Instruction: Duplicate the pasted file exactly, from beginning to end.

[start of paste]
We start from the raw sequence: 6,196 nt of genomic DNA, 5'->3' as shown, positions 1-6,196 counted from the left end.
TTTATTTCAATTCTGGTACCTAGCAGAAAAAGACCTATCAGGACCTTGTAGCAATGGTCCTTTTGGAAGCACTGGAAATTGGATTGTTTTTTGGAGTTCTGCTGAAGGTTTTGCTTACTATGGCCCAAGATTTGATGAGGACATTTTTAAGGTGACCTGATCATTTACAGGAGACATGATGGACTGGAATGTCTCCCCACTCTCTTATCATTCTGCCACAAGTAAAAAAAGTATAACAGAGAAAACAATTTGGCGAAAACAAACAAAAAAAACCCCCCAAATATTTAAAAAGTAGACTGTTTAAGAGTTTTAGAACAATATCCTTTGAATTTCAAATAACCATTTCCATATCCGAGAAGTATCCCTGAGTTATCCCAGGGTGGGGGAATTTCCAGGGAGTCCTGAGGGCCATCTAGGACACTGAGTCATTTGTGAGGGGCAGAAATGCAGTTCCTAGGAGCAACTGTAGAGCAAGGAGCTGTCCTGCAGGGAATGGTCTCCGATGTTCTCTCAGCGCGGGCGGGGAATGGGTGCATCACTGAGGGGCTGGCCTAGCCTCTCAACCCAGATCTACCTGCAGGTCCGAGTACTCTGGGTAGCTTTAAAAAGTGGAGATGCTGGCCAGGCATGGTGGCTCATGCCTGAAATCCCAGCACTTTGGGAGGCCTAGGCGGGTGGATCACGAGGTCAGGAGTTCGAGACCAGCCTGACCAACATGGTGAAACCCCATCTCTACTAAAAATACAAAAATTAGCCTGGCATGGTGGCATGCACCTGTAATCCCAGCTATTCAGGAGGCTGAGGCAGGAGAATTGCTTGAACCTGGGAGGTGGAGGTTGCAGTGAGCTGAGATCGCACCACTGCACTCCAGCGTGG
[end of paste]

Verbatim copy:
We start from the raw sequence: 6,196 nt of genomic DNA, 5'->3' as shown, positions 1-6,196 counted from the left end.
TTTATTTCAATTCTGGTACCTAGCAGAAAAAGACCTATCAGGACCTTGTAGCAATGGTCCTTTTGGAAGCACTGGAAATTGGATTGTTTTTTGGAGTTCTGCTGAAGGTTTTGCTTACTATGGCCCAAGATTTGATGAGGACATTTTTAAGGTGACCTGATCATTTACAGGAGACATGATGGACTGGAATGTCTCCCCACTCTCTTATCATTCTGCCACAAGTAAAAAAAGTATAACAGAGAAAACAATTTGGCGAAAACAAACAAAAAAAACCCCCCAAATATTTAAAAAGTAGACTGTTTAAGAGTTTTAGAACAATATCCTTTGAATTTCAAATAACCATTTCCATATCCGAGAAGTATCCCTGAGTTATCCCAGGGTGGGGGAATTTCCAGGGAGTCCTGAGGGCCATCTAGGACACTGAGTCATTTGTGAGGGGCAGAAATGCAGTTCCTAGGAGCAACTGTAGAGCAAGGAGCTGTCCTGCAGGGAATGGTCTCCGATGTTCTCTCAGCGCGGGCGGGGAATGGGTGCATCACTGAGGGGCTGGCCTAGCCTCTCAACCCAGATCTACCTGCAGGTCCGAGTACTCTGGGTAGCTTTAAAAAGTGGAGATGCTGGCCAGGCATGGTGGCTCATGCCTGAAATCCCAGCACTTTGGGAGGCCTAGGCGGGTGGATCACGAGGTCAGGAGTTCGAGACCAGCCTGACCAACATGGTGAAACCCCATCTCTACTAAAAATACAAAAATTAGCCTGGCATGGTGGCATGCACCTGTAATCCCAGCTATTCAGGAGGCTGAGGCAGGAGAATTGCTTGAACCTGGGAGGTGGAGGTTGCAGTGAGCTGAGATCGCACCACTGCACTCCAGCGTGG